Can you turn leftover Halloween candy into something that you might serve at the table as dessert? Yes, and this recipe for Halloween S'moreffles (s'mores waffles) is the proof. Based on the idea of s'mores, we start by making waffles designed to taste like graham crackers. Then, instead of filling them with chocolate and marshmallow, we fill it with chopped Halloween candy for similar effect.
Certainly the easiest dessert in Mother Daughter Dishes, graham cracker bites are little balls of crunchy, toasty sweetness coated in salt-sprinkled chocolate. They barely require any effort, and taste even better after a nice chill in the fridge.
If you like Almond Joys, you're going to love this take on the classic magic bar. A chocolate wafer crust is filled with mountains of chocolate chips, coconut, and almonds.
Mmm, fudge. A hit of Irish cream liqueur in the base and the topping makes these squares a very boozy treat indeed. Dark and white chocolate are swirled together to make the base, their richness interrupted only by chopped nuts of your choice.
There's a reason that brickle is also called 'crack'—this stuff is crazy addictive. Graham crackers are baked with a quick homemade caramel then given a layer of melted dark chocolate scattered with cranberries and walnuts. A sprinkle of fleur de sel takes it over the top.
It doesn't get simpler than this toffee made with semi-dark chocolate and buttery caramel from The Gramercy Tavern Cookbook.
This spooky chocolate treat is filled with chopped up marshmallows and comes together in a flash.
Not your average bar cookie. Crunchy Twix bars, pecans, bittersweet chocolate, and a homemade caramel all set over a buttery shortbread crust.
Buttery chocolate-covered bourbon balls with pecans are a perfect Derby Day treat.
The Cadbury Creme Scotch Egg is coated with a thick cocoa-kissed batter, then coated in cookie crumbs and deep-fried. When eaten warm, the taste calls to mind that of a deep-fried candy bars that one can find at state fairs, but in my opinion, a slightly more complex flavor owing to the cocoa in the batter and the vanilla cookies. Speaking of the crumbs, they also give the treat a pleasing crunch, which acts as a pleasant texture contrast to the cakey batter and soft, gooey chocolate and sugar-filled interior.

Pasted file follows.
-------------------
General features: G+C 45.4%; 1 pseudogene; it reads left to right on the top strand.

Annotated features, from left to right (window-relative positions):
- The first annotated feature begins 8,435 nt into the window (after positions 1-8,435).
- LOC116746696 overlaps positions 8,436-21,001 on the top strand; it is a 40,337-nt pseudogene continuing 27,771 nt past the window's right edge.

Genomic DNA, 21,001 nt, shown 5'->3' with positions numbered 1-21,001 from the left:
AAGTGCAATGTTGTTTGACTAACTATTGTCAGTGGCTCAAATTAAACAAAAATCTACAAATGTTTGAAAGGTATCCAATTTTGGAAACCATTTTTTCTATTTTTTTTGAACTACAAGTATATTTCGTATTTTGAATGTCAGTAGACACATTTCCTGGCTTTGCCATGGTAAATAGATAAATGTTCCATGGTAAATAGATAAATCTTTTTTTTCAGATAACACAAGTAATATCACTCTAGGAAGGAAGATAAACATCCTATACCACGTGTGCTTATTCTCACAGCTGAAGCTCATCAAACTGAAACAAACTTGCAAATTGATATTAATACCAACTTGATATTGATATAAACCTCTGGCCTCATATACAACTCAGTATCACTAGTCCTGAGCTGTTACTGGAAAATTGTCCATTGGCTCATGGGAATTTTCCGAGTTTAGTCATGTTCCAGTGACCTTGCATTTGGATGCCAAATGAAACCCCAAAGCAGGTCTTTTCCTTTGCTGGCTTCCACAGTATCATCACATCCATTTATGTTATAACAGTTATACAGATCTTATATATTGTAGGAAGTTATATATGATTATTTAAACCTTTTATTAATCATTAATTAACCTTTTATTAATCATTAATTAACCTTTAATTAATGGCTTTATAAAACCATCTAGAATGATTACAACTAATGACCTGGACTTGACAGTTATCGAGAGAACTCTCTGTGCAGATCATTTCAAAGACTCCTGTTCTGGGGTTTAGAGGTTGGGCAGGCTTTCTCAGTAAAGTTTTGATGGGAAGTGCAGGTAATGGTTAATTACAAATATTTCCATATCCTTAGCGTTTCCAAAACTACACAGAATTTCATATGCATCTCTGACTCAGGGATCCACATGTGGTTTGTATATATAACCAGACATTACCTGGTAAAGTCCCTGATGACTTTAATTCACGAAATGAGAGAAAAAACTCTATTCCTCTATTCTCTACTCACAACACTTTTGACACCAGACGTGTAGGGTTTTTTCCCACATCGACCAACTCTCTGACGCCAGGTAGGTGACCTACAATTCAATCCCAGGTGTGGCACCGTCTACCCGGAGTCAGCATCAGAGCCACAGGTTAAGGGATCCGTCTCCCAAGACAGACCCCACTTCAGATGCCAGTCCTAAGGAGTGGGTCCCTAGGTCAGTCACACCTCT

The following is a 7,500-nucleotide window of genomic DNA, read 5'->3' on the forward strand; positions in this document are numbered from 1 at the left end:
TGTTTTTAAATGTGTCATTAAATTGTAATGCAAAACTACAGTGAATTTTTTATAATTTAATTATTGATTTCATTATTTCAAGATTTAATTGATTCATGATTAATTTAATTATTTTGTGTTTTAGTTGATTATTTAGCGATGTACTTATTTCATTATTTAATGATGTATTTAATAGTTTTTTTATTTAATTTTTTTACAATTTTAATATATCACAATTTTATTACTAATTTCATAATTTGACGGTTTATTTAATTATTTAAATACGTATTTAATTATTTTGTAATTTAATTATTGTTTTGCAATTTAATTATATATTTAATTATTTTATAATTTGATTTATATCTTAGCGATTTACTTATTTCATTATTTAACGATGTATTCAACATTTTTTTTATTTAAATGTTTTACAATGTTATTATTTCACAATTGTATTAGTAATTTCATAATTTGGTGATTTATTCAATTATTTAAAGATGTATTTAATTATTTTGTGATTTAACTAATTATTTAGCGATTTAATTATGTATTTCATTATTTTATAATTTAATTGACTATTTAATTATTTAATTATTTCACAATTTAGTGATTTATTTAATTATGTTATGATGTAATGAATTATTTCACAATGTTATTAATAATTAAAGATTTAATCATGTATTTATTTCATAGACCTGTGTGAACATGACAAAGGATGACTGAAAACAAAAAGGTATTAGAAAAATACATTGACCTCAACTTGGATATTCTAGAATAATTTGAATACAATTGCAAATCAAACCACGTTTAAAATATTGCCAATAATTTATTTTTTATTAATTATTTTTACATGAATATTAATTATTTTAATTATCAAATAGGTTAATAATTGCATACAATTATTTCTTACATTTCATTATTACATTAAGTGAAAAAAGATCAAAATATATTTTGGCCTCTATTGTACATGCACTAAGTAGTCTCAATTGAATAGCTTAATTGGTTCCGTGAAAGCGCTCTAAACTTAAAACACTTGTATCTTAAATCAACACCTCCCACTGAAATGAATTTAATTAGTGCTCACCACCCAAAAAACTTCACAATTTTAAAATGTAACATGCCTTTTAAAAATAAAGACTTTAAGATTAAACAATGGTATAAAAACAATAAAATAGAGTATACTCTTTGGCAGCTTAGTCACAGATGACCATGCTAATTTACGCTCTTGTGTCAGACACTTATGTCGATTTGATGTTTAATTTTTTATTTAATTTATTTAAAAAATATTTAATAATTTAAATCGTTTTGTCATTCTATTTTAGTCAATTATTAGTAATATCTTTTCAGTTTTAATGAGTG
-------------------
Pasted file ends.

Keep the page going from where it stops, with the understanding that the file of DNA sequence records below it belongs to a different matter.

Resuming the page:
Crunchy, salty, sweet, and single-serving, candied cherry tomatoes taste as good as they look. Not surprisingly, the idea for these Cookfight cuties comes from Serious Eats.
We know it's still January. But these pretty little lighter-than-air eggs give us something to look forward to. Namely, spring. Nothing more complex than marshmallows and decorating sugar, but they're worlds better than anything store-bought.
The book presents this as more of an autumn treat, but there's no reason to confine the flavors of cinnamon, fleur de sel, and a kick of cayenne to one season. Liven up winter's monotony with the sweetly spicy crunch of this brittle.
The best endorsement I can give these caramels: I turned them into Christmas presents. Malty, sweet, and just a little crunchy, cut them as large or as small as you'd like, wrap them in wax paper, and get ready to be everyone's favorite this year.
These bars are a serious undertaking. But lucky for them, they are seriously delicious. Based on a bar with a similar name (and I'm sure you can figure out which), the combination of nougat, caramel and chocolate is as classic as it is crave-able.
At this time of year, store shelves are full of torrone and its varieties. I spotted coffee, cranberry and pistachio versions on my last trip - I also noted the hefty price tag. Make your own, fresh, giant batch of soft, chewy (or firm!) nougat, and flavor it however you like.
If you've ever been to a fair-to-middling dining establishment, you recognize these mints. The resemblance doesn't extend to flavor, however; buttery, sweet and rich, they taste like little bites of frosting.
All you need is butter, brown sugar, Kix, vanilla, a pinch of salt, and some chocolate to make this crispy, crunchy cereal-based version of my perennial holiday favorite Chocolate Crack.
I had the most incredible idea to make the tiny bars more fun: I'd melt together about 100 of the mini bars to form a monstrous Mega Fun-Size Bar! Now that sounds like fun.
If Candy Bar salad sounds like some sort of new fangled concoction, think again! Candy Bar Salad has been kicking around since at least 1926 as this Ladies Home Journal advertorial for Oh Henry! candy bars shows. In this adaptation I've pared it down to the basics: tart Granny Smith apple slices, Snickers pieces, caramel drizzle, and homemade whipped cream—no lettuce leaves, mayo or Cool Whip required!